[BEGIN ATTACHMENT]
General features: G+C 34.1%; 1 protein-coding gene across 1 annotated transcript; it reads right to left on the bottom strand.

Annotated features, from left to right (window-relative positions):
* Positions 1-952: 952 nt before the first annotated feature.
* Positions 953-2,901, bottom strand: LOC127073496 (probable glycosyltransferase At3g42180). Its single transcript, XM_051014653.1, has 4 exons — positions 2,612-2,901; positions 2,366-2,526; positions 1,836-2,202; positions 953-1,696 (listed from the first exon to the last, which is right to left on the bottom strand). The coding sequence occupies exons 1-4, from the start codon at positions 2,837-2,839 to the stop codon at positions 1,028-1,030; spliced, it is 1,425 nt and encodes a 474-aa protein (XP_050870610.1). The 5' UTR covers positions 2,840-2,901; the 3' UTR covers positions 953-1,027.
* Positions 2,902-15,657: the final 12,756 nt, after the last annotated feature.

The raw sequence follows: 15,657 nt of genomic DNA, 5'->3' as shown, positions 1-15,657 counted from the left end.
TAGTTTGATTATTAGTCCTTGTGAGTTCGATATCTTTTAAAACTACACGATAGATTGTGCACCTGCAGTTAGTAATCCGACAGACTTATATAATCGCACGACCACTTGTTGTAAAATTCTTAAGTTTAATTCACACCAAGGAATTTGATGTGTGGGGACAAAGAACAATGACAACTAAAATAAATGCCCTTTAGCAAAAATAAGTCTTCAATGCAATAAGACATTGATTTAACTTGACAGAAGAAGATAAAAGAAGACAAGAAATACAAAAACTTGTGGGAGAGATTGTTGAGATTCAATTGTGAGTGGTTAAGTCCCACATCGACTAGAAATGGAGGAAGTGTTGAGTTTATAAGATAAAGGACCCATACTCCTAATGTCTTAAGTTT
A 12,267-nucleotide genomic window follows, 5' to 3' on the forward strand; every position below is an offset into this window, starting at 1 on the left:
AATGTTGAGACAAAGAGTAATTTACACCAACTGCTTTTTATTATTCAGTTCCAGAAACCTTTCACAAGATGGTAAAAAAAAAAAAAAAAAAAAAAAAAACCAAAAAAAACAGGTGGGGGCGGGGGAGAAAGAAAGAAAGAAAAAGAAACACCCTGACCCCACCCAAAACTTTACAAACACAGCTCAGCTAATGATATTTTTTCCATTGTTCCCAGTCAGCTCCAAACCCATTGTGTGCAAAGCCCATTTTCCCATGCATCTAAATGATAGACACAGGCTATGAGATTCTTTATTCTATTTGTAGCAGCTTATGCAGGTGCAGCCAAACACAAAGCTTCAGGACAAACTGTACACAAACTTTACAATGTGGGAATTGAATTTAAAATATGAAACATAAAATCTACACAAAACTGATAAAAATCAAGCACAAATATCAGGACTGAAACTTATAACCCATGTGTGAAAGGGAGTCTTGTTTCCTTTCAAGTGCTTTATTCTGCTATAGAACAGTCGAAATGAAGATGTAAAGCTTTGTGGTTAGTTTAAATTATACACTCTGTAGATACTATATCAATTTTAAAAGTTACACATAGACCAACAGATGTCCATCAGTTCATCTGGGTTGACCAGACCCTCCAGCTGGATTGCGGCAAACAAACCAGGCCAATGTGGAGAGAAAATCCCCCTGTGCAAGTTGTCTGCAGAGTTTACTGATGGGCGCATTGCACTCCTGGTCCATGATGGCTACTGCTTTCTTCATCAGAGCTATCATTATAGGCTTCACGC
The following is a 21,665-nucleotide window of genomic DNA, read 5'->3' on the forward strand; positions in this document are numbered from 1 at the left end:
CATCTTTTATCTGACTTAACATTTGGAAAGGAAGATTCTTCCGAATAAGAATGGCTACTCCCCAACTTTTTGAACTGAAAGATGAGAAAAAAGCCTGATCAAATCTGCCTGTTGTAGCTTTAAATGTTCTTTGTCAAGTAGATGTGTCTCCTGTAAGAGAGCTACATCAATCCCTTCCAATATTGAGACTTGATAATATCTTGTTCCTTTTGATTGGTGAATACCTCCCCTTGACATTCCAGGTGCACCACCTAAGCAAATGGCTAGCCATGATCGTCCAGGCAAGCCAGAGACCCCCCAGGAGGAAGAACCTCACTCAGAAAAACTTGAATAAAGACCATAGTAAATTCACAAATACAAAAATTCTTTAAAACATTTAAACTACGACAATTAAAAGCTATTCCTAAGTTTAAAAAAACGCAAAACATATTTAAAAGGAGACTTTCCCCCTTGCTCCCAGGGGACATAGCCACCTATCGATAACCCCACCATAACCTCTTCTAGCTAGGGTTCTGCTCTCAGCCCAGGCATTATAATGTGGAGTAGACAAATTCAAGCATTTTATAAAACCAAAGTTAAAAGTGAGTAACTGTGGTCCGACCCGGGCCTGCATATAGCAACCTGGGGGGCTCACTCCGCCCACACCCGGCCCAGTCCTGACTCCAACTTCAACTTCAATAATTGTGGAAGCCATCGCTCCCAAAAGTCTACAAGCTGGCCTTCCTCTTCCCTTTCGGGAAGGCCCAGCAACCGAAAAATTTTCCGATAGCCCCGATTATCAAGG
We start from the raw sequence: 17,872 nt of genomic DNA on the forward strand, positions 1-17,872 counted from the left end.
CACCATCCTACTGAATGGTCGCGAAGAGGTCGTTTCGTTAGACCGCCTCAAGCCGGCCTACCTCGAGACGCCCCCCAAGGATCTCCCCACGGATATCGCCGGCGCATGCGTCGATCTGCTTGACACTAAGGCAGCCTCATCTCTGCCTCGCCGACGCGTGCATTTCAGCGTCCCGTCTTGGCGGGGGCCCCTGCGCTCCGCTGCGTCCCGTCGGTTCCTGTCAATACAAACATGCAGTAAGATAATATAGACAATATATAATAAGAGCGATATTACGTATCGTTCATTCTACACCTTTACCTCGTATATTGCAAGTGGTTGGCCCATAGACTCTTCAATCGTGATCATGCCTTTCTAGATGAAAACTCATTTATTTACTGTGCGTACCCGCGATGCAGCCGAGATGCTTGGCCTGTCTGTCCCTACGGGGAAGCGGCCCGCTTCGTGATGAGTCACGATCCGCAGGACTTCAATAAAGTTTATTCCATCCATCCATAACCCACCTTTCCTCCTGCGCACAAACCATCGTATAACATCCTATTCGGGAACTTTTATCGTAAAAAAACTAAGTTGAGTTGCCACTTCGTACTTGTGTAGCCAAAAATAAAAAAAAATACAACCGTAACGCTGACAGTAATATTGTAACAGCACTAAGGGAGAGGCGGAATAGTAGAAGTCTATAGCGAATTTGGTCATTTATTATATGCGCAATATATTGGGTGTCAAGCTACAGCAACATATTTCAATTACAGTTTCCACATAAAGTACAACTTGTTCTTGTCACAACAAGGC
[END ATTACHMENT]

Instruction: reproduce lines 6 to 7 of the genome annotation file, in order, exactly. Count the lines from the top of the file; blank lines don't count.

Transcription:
The raw sequence follows: 15,657 nt of genomic DNA, 5'->3' as shown, positions 1-15,657 counted from the left end.
TAGTTTGATTATTAGTCCTTGTGAGTTCGATATCTTTTAAAACTACACGATAGATTGTGCACCTGCAGTTAGTAATCCGACAGACTTATATAATCGCACGACCACTTGTTGTAAAATTCTTAAGTTTAATTCACACCAAGGAATTTGATGTGTGGGGACAAAGAACAATGACAACTAAAATAAATGCCCTTTAGCAAAAATAAGTCTTCAATGCAATAAGACATTGATTTAACTTGACAGAAGAAGATAAAAGAAGACAAGAAATACAAAAACTTGTGGGAGAGATTGTTGAGATTCAATTGTGAGTGGTTAAGTCCCACATCGACTAGAAATGGAGGAAGTGTTGAGTTTATAAGATAAAGGACCCATACTCCTAATGTCTTAAGTTT